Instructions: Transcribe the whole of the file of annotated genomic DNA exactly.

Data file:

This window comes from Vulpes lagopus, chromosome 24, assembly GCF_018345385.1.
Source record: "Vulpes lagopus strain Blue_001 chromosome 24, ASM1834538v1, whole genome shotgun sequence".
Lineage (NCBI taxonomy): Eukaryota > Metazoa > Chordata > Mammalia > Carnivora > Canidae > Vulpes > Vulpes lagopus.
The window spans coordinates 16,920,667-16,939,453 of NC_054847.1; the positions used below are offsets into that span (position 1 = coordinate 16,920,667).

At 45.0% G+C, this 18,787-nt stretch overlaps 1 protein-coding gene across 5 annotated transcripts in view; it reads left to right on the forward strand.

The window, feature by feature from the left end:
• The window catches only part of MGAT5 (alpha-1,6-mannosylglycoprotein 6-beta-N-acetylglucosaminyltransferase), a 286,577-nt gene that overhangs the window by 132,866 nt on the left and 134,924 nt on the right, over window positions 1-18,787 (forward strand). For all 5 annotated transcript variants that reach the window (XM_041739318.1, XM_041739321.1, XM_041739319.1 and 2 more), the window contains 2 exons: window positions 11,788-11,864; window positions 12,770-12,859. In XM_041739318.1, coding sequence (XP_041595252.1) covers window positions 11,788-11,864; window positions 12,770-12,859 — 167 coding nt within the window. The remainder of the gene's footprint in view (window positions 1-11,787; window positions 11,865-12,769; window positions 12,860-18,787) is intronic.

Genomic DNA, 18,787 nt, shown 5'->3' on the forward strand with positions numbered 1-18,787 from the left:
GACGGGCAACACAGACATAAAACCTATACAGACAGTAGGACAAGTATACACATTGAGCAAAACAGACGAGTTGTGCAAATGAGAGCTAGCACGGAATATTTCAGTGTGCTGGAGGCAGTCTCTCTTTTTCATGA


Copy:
This window comes from Vulpes lagopus, chromosome 24, assembly GCF_018345385.1.
Source record: "Vulpes lagopus strain Blue_001 chromosome 24, ASM1834538v1, whole genome shotgun sequence".
Lineage (NCBI taxonomy): Eukaryota > Metazoa > Chordata > Mammalia > Carnivora > Canidae > Vulpes > Vulpes lagopus.
The window spans coordinates 16,920,667-16,939,453 of NC_054847.1; the positions used below are offsets into that span (position 1 = coordinate 16,920,667).

At 45.0% G+C, this 18,787-nt stretch overlaps 1 protein-coding gene across 5 annotated transcripts in view; it reads left to right on the forward strand.

The window, feature by feature from the left end:
• The window catches only part of MGAT5 (alpha-1,6-mannosylglycoprotein 6-beta-N-acetylglucosaminyltransferase), a 286,577-nt gene that overhangs the window by 132,866 nt on the left and 134,924 nt on the right, over window positions 1-18,787 (forward strand). For all 5 annotated transcript variants that reach the window (XM_041739318.1, XM_041739321.1, XM_041739319.1 and 2 more), the window contains 2 exons: window positions 11,788-11,864; window positions 12,770-12,859. In XM_041739318.1, coding sequence (XP_041595252.1) covers window positions 11,788-11,864; window positions 12,770-12,859 — 167 coding nt within the window. The remainder of the gene's footprint in view (window positions 1-11,787; window positions 11,865-12,769; window positions 12,860-18,787) is intronic.

Genomic DNA, 18,787 nt, shown 5'->3' on the forward strand with positions numbered 1-18,787 from the left:
GACGGGCAACACAGACATAAAACCTATACAGACAGTAGGACAAGTATACACATTGAGCAAAACAGACGAGTTGTGCAAATGAGAGCTAGCACGGAATATTTCAGTGTGCTGGAGGCAGTCTCTCTTTTTCATGA